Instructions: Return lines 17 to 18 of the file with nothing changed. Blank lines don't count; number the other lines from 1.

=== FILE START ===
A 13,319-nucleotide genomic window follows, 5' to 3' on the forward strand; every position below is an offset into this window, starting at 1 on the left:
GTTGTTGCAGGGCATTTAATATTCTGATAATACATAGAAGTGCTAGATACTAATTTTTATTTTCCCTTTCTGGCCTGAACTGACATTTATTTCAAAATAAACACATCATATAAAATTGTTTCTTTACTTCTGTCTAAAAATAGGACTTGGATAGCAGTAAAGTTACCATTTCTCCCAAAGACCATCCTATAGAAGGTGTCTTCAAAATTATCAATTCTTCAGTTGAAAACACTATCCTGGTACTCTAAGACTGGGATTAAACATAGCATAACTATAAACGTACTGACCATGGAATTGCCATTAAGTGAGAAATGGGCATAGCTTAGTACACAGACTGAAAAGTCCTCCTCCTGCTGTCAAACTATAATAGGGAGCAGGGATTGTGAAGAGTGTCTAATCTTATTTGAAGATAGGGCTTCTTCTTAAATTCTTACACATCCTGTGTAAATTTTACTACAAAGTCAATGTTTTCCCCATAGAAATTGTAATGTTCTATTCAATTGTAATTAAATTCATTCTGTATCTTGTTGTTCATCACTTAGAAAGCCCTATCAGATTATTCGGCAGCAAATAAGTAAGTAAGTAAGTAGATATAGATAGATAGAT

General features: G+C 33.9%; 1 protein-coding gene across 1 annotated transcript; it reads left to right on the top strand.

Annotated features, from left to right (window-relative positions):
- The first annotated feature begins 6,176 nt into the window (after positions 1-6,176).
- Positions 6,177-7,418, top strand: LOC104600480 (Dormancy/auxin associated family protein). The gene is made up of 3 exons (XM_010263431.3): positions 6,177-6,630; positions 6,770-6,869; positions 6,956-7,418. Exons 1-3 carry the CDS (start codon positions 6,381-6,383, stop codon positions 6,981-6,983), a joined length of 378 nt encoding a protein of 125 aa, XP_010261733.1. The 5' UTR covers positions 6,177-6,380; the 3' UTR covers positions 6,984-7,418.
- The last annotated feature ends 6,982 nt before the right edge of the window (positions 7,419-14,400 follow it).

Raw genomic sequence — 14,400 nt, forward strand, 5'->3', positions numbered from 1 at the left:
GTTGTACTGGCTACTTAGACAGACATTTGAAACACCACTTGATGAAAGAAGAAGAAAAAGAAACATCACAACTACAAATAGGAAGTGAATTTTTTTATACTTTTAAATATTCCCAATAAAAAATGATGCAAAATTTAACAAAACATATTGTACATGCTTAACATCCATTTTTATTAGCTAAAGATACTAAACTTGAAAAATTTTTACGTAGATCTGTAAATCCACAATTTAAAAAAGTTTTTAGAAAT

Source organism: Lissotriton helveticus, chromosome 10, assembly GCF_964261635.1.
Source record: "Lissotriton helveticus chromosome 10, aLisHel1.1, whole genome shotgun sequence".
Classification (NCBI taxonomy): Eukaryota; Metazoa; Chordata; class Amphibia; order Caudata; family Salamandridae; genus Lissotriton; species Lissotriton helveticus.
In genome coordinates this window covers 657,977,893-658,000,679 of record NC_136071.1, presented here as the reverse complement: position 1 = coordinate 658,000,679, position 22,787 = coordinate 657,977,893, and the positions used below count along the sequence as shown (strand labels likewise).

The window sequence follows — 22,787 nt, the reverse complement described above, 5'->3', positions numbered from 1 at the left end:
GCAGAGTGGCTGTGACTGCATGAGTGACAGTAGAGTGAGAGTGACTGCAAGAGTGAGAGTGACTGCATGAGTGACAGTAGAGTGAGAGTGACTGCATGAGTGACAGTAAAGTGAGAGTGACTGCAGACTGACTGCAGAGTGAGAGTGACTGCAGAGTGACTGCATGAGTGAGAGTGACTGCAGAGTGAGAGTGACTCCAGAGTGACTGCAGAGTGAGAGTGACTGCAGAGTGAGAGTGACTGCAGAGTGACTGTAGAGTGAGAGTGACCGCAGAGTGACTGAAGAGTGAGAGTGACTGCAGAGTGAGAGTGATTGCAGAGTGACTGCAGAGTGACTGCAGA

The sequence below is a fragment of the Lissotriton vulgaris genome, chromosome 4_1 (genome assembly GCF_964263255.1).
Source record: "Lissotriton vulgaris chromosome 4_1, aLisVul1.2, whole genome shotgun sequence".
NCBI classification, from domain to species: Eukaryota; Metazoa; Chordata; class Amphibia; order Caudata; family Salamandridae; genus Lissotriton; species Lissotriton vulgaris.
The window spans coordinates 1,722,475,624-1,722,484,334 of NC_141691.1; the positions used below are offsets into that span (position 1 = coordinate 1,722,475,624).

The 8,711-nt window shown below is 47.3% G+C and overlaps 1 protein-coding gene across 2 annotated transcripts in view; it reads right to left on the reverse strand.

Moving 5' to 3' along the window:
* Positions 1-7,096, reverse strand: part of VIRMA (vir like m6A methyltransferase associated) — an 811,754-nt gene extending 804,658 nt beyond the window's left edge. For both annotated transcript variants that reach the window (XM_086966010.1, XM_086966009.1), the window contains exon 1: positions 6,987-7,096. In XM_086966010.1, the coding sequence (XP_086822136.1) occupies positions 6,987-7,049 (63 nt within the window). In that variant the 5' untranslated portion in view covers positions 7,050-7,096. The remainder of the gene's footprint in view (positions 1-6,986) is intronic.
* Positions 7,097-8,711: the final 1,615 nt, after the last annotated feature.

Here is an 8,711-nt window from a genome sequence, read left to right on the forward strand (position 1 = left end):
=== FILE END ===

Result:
Source record: "Lissotriton vulgaris chromosome 4_1, aLisVul1.2, whole genome shotgun sequence".
NCBI classification, from domain to species: Eukaryota; Metazoa; Chordata; class Amphibia; order Caudata; family Salamandridae; genus Lissotriton; species Lissotriton vulgaris.